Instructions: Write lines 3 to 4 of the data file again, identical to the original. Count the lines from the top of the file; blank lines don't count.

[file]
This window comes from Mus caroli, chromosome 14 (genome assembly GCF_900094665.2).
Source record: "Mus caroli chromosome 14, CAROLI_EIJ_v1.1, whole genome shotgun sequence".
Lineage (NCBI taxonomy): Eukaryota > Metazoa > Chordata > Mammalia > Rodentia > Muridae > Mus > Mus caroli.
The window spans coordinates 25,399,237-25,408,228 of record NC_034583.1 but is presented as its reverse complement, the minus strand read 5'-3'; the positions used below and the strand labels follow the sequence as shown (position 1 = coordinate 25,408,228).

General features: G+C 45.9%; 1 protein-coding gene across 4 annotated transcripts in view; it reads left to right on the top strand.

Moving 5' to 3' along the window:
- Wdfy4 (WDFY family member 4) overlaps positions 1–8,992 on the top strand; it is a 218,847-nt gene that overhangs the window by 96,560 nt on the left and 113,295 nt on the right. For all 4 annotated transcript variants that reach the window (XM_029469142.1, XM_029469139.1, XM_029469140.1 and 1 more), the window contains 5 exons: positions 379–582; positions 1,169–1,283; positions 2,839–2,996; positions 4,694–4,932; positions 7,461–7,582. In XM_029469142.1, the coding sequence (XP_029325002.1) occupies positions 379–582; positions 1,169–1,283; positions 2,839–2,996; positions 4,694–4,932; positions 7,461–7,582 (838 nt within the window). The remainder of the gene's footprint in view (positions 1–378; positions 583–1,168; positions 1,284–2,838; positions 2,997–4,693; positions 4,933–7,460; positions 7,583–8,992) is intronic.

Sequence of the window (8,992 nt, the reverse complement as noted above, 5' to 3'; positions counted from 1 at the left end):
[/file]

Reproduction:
Lineage (NCBI taxonomy): Eukaryota > Metazoa > Chordata > Mammalia > Rodentia > Muridae > Mus > Mus caroli.
The window spans coordinates 25,399,237-25,408,228 of record NC_034583.1 but is presented as its reverse complement, the minus strand read 5'-3'; the positions used below and the strand labels follow the sequence as shown (position 1 = coordinate 25,408,228).